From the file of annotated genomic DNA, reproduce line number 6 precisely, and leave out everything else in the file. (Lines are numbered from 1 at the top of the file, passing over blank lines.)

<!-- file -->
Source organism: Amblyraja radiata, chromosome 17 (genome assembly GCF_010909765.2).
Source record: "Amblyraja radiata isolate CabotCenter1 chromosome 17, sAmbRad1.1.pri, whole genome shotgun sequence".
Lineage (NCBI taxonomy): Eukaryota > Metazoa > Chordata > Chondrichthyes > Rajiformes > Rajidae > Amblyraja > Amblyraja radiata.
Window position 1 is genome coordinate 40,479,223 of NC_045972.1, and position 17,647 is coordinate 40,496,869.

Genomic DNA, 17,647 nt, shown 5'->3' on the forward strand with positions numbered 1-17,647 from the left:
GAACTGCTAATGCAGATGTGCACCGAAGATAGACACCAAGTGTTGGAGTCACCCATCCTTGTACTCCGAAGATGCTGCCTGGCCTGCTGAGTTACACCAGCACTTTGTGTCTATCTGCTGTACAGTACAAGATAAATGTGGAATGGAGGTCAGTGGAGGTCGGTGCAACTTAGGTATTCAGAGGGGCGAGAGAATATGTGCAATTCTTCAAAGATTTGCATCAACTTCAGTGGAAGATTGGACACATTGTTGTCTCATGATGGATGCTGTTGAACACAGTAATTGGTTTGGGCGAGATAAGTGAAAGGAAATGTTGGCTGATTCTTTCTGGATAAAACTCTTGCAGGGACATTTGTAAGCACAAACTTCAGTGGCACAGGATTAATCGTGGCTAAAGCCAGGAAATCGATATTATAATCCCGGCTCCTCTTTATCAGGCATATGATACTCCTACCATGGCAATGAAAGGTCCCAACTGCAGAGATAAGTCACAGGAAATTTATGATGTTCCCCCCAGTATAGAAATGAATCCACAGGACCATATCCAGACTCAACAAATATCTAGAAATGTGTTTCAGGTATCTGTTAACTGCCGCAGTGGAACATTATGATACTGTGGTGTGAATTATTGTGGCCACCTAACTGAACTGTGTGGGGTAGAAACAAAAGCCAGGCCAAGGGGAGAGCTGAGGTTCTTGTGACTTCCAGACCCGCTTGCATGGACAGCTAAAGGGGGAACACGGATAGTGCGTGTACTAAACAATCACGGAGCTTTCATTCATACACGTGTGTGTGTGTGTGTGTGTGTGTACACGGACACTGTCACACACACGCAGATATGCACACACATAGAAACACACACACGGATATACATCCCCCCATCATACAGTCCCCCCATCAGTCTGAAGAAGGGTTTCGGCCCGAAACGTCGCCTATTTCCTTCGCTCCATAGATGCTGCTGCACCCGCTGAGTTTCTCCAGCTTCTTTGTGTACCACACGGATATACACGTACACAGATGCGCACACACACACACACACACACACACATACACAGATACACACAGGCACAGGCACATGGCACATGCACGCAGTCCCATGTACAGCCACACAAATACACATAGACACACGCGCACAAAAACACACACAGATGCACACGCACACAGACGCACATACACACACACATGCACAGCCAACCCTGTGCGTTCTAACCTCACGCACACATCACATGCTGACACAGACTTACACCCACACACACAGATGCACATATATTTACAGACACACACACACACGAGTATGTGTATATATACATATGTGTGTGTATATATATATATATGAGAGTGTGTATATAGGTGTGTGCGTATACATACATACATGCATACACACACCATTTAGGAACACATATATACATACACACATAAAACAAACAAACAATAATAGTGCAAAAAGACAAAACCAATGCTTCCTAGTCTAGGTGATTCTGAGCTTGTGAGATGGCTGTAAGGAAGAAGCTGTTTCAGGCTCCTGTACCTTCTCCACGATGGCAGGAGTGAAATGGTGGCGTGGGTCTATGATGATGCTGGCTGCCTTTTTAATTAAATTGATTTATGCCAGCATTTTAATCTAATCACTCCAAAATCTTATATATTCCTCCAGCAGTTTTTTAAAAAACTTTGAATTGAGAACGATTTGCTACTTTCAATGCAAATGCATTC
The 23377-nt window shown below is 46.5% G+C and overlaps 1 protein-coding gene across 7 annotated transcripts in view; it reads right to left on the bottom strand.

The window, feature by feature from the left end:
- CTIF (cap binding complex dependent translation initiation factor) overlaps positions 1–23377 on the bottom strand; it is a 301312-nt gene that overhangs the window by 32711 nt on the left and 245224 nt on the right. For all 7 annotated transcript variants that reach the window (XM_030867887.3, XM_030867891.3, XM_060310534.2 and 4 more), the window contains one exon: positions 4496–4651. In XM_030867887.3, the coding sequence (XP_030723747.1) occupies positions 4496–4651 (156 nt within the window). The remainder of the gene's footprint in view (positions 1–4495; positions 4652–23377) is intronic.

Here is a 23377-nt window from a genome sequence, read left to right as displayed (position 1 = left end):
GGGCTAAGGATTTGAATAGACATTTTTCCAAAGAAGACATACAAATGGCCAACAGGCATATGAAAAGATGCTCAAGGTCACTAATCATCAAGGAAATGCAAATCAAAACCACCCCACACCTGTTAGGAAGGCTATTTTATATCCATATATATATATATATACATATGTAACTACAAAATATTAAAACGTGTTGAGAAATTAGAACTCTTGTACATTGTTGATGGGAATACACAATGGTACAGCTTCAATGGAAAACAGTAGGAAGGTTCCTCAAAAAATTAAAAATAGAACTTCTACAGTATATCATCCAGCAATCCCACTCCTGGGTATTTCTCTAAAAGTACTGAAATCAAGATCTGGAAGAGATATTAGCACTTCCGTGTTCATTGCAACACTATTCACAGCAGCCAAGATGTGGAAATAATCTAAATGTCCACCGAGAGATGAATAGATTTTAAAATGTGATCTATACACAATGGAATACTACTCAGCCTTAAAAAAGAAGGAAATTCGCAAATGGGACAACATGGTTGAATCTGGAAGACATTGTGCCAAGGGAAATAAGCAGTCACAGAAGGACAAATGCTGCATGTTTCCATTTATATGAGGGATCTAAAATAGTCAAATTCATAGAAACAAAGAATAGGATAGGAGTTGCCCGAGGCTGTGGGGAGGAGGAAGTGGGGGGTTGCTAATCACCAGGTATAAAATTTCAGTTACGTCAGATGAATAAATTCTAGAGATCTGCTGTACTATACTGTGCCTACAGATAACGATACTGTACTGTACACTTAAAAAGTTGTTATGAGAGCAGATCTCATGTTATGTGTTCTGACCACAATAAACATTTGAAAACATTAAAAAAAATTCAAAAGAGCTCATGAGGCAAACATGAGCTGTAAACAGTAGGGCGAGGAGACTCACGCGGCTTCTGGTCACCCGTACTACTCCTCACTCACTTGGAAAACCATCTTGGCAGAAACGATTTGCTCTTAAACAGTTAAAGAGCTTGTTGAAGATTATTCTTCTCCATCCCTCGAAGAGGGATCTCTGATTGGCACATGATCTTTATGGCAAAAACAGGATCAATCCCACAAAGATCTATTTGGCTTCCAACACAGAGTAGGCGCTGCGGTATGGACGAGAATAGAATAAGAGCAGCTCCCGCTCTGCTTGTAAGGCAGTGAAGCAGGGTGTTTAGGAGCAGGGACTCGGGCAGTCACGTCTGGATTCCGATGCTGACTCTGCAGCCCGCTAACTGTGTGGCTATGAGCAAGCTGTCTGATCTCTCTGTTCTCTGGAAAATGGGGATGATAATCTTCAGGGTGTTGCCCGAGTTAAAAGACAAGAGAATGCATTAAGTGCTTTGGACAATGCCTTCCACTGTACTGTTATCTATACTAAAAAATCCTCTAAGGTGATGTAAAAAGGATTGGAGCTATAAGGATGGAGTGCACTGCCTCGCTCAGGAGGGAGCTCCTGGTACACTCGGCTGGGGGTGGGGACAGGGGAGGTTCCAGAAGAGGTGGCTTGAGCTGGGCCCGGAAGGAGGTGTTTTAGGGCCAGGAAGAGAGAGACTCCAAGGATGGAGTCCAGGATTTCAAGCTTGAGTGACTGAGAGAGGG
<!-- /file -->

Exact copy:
GAACTGCTAATGCAGATGTGCACCGAAGATAGACACCAAGTGTTGGAGTCACCCATCCTTGTACTCCGAAGATGCTGCCTGGCCTGCTGAGTTACACCAGCACTTTGTGTCTATCTGCTGTACAGTACAAGATAAATGTGGAATGGAGGTCAGTGGAGGTCGGTGCAACTTAGGTATTCAGAGGGGCGAGAGAATATGTGCAATTCTTCAAAGATTTGCATCAACTTCAGTGGAAGATTGGACACATTGTTGTCTCATGATGGATGCTGTTGAACACAGTAATTGGTTTGGGCGAGATAAGTGAAAGGAAATGTTGGCTGATTCTTTCTGGATAAAACTCTTGCAGGGACATTTGTAAGCACAAACTTCAGTGGCACAGGATTAATCGTGGCTAAAGCCAGGAAATCGATATTATAATCCCGGCTCCTCTTTATCAGGCATATGATACTCCTACCATGGCAATGAAAGGTCCCAACTGCAGAGATAAGTCACAGGAAATTTATGATGTTCCCCCCAGTATAGAAATGAATCCACAGGACCATATCCAGACTCAACAAATATCTAGAAATGTGTTTCAGGTATCTGTTAACTGCCGCAGTGGAACATTATGATACTGTGGTGTGAATTATTGTGGCCACCTAACTGAACTGTGTGGGGTAGAAACAAAAGCCAGGCCAAGGGGAGAGCTGAGGTTCTTGTGACTTCCAGACCCGCTTGCATGGACAGCTAAAGGGGGAACACGGATAGTGCGTGTACTAAACAATCACGGAGCTTTCATTCATACACGTGTGTGTGTGTGTGTGTGTGTGTACACGGACACTGTCACACACACGCAGATATGCACACACATAGAAACACACACACGGATATACATCCCCCCATCATACAGTCCCCCCATCAGTCTGAAGAAGGGTTTCGGCCCGAAACGTCGCCTATTTCCTTCGCTCCATAGATGCTGCTGCACCCGCTGAGTTTCTCCAGCTTCTTTGTGTACCACACGGATATACACGTACACAGATGCGCACACACACACACACACACACACACATACACAGATACACACAGGCACAGGCACATGGCACATGCACGCAGTCCCATGTACAGCCACACAAATACACATAGACACACGCGCACAAAAACACACACAGATGCACACGCACACAGACGCACATACACACACACATGCACAGCCAACCCTGTGCGTTCTAACCTCACGCACACATCACATGCTGACACAGACTTACACCCACACACACAGATGCACATATATTTACAGACACACACACACACGAGTATGTGTATATATACATATGTGTGTGTATATATATATATATGAGAGTGTGTATATAGGTGTGTGCGTATACATACATACATGCATACACACACCATTTAGGAACACATATATACATACACACATAAAACAAACAAACAATAATAGTGCAAAAAGACAAAACCAATGCTTCCTAGTCTAGGTGATTCTGAGCTTGTGAGATGGCTGTAAGGAAGAAGCTGTTTCAGGCTCCTGTACCTTCTCCACGATGGCAGGAGTGAAATGGTGGCGTGGGTCTATGATGATGCTGGCTGCCTTTTTAATTAAATTGATTTATGCCAGCATTTTAATCTAATCACTCCAAAATCTTATATATTCCTCCAGCAGTTTTTTAAAAAACTTTGAATTGAGAACGATTTGCTACTTTCAATGCAAATGCATTC